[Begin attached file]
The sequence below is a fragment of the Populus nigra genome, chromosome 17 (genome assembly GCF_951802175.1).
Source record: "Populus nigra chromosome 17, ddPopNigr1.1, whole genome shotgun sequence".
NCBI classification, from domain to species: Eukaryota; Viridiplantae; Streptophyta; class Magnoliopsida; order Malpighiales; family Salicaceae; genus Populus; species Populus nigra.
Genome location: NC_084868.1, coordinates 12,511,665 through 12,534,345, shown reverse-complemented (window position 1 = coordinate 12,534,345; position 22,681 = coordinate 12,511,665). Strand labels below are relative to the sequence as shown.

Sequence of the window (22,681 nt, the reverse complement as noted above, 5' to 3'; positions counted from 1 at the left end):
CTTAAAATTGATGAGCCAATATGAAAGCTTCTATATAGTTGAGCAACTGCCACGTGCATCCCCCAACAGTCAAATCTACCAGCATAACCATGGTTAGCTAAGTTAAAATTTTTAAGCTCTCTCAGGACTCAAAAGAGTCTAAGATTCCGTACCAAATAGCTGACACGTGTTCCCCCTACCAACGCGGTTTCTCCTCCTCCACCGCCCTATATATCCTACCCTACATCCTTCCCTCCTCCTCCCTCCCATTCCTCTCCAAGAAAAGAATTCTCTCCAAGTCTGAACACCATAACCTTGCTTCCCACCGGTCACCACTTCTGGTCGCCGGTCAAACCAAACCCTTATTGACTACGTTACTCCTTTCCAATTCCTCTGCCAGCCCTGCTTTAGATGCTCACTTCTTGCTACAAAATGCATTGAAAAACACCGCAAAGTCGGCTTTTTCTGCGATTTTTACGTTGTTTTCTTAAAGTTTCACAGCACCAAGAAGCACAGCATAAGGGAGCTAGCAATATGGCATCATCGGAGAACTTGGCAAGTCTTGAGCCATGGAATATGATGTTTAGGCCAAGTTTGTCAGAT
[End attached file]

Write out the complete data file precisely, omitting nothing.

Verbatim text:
The sequence below is a fragment of the Populus nigra genome, chromosome 17 (genome assembly GCF_951802175.1).
Source record: "Populus nigra chromosome 17, ddPopNigr1.1, whole genome shotgun sequence".
NCBI classification, from domain to species: Eukaryota; Viridiplantae; Streptophyta; class Magnoliopsida; order Malpighiales; family Salicaceae; genus Populus; species Populus nigra.
Genome location: NC_084868.1, coordinates 12,511,665 through 12,534,345, shown reverse-complemented (window position 1 = coordinate 12,534,345; position 22,681 = coordinate 12,511,665). Strand labels below are relative to the sequence as shown.

Sequence of the window (22,681 nt, the reverse complement as noted above, 5' to 3'; positions counted from 1 at the left end):
CTTAAAATTGATGAGCCAATATGAAAGCTTCTATATAGTTGAGCAACTGCCACGTGCATCCCCCAACAGTCAAATCTACCAGCATAACCATGGTTAGCTAAGTTAAAATTTTTAAGCTCTCTCAGGACTCAAAAGAGTCTAAGATTCCGTACCAAATAGCTGACACGTGTTCCCCCTACCAACGCGGTTTCTCCTCCTCCACCGCCCTATATATCCTACCCTACATCCTTCCCTCCTCCTCCCTCCCATTCCTCTCCAAGAAAAGAATTCTCTCCAAGTCTGAACACCATAACCTTGCTTCCCACCGGTCACCACTTCTGGTCGCCGGTCAAACCAAACCCTTATTGACTACGTTACTCCTTTCCAATTCCTCTGCCAGCCCTGCTTTAGATGCTCACTTCTTGCTACAAAATGCATTGAAAAACACCGCAAAGTCGGCTTTTTCTGCGATTTTTACGTTGTTTTCTTAAAGTTTCACAGCACCAAGAAGCACAGCATAAGGGAGCTAGCAATATGGCATCATCGGAGAACTTGGCAAGTCTTGAGCCATGGAATATGATGTTTAGGCCAAGTTTGTCAGAT